Who'd want to patent this?
The Federal Circuit today upheld the affirmance by the Board of Patent Appeals and Interferences of a patent examiner's rejection of an application to patent a method of hedging risk in the field of commodities trading. In re Bilski, No. 07-1130 (Fed. Cir. Oct. 30, 2008) (en banc).
Neither does Blawgletter, but as best we can piece together the decision is to a Big Deal. The four-page list of counsel -- including a Great Many amici curiae -- gave us a hint. Then, on the very next page, we saw that the court heard the appeal en banc. And the 12 judges issued five opinions -- a 9-3 majority, one concurrence, and three dissents. Did we mention the 132-page length of all that ink-spilling?
The kerfuffle centered on what Congress meant when, in 1952, it added "process" as patent-eligible subject matter under section 101 of the patent statute. The court grappled with whether the Bilski patent application recited a "fundamental principle" of the universe and therefore couldn't qualify as patentable. Because, you see, one can't pre-empt others' use of fundamental principles.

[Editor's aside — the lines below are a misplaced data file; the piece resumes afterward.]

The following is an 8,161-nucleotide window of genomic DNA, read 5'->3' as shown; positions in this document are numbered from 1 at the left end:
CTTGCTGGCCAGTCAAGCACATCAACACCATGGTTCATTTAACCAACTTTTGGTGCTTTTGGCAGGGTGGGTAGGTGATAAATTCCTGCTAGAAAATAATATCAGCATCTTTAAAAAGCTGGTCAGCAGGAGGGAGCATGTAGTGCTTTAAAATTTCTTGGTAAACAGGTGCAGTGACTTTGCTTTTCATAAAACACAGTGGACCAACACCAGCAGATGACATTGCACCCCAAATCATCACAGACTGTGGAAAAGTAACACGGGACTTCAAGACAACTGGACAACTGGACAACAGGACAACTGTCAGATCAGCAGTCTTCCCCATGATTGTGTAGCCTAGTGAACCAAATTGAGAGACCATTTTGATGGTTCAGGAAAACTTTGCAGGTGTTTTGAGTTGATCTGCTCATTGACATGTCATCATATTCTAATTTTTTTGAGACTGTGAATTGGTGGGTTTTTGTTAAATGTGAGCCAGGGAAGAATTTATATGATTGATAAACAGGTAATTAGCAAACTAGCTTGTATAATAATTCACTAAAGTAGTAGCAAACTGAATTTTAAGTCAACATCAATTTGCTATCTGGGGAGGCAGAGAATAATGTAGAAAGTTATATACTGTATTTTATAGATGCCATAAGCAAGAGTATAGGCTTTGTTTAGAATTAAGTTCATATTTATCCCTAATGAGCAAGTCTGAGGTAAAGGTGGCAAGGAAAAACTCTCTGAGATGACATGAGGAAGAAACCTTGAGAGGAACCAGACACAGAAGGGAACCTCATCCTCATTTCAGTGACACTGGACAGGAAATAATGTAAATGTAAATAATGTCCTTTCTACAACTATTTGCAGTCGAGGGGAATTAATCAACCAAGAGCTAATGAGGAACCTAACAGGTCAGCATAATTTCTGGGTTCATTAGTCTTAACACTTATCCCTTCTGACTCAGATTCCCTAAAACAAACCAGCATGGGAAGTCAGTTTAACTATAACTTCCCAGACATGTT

The court resolved the question by using a limiting "machine-or-transformation" test, which it illustrated thus:
A claimed process involving a fundamental principle that uses a particular machine or apparatus would not pre-empt uses of the principle that do not also use the specified machine or apparatus in the manner claimed. And a claimed process that transforms a particular article to a specified different state or thing by applying a fundamental principle would not pre-empt the use of the principle to transform any other article, to transform the same article but in a manner not covered by the claim, or to do anything other than transform the specified article.
Bilski, slip op. at 11. The court held that the Bilski application failed the machine-or-transformation test.
We think Bilski will bring joy to those who -- like Michael Crichton -- feared that the U.S. Patent and Trademark Office would start letting people win a government monopoly on basic scientific discoveries and the like.